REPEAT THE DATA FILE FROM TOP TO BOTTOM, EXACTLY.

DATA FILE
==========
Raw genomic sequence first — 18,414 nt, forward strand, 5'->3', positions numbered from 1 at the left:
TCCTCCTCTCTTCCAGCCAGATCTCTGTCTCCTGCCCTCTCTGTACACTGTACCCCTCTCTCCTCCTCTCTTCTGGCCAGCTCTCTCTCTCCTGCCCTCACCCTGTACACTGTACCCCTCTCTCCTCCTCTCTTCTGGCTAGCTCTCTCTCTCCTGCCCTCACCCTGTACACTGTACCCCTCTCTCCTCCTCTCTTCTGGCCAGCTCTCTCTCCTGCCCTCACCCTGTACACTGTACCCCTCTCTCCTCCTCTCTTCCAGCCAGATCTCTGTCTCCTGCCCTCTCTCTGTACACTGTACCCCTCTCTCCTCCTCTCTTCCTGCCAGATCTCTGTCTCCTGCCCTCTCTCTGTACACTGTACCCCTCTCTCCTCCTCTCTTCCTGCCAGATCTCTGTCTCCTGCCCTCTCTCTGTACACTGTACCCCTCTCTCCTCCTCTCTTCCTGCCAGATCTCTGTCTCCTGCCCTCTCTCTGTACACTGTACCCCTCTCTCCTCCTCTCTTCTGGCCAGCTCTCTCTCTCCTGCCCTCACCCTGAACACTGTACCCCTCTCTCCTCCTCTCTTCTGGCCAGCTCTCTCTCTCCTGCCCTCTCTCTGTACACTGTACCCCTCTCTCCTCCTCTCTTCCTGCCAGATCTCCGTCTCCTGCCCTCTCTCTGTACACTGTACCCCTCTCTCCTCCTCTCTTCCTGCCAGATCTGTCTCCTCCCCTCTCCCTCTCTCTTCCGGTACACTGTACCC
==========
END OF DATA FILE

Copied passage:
Raw genomic sequence first — 18,414 nt, forward strand, 5'->3', positions numbered from 1 at the left:
TCCTCCTCTCTTCCAGCCAGATCTCTGTCTCCTGCCCTCTCTGTACACTGTACCCCTCTCTCCTCCTCTCTTCTGGCCAGCTCTCTCTCTCCTGCCCTCACCCTGTACACTGTACCCCTCTCTCCTCCTCTCTTCTGGCTAGCTCTCTCTCTCCTGCCCTCACCCTGTACACTGTACCCCTCTCTCCTCCTCTCTTCTGGCCAGCTCTCTCTCCTGCCCTCACCCTGTACACTGTACCCCTCTCTCCTCCTCTCTTCCAGCCAGATCTCTGTCTCCTGCCCTCTCTCTGTACACTGTACCCCTCTCTCCTCCTCTCTTCCTGCCAGATCTCTGTCTCCTGCCCTCTCTCTGTACACTGTACCCCTCTCTCCTCCTCTCTTCCTGCCAGATCTCTGTCTCCTGCCCTCTCTCTGTACACTGTACCCCTCTCTCCTCCTCTCTTCCTGCCAGATCTCTGTCTCCTGCCCTCTCTCTGTACACTGTACCCCTCTCTCCTCCTCTCTTCTGGCCAGCTCTCTCTCTCCTGCCCTCACCCTGAACACTGTACCCCTCTCTCCTCCTCTCTTCTGGCCAGCTCTCTCTCTCCTGCCCTCTCTCTGTACACTGTACCCCTCTCTCCTCCTCTCTTCCTGCCAGATCTCCGTCTCCTGCCCTCTCTCTGTACACTGTACCCCTCTCTCCTCCTCTCTTCCTGCCAGATCTGTCTCCTCCCCTCTCCCTCTCTCTTCCGGTACACTGTACCC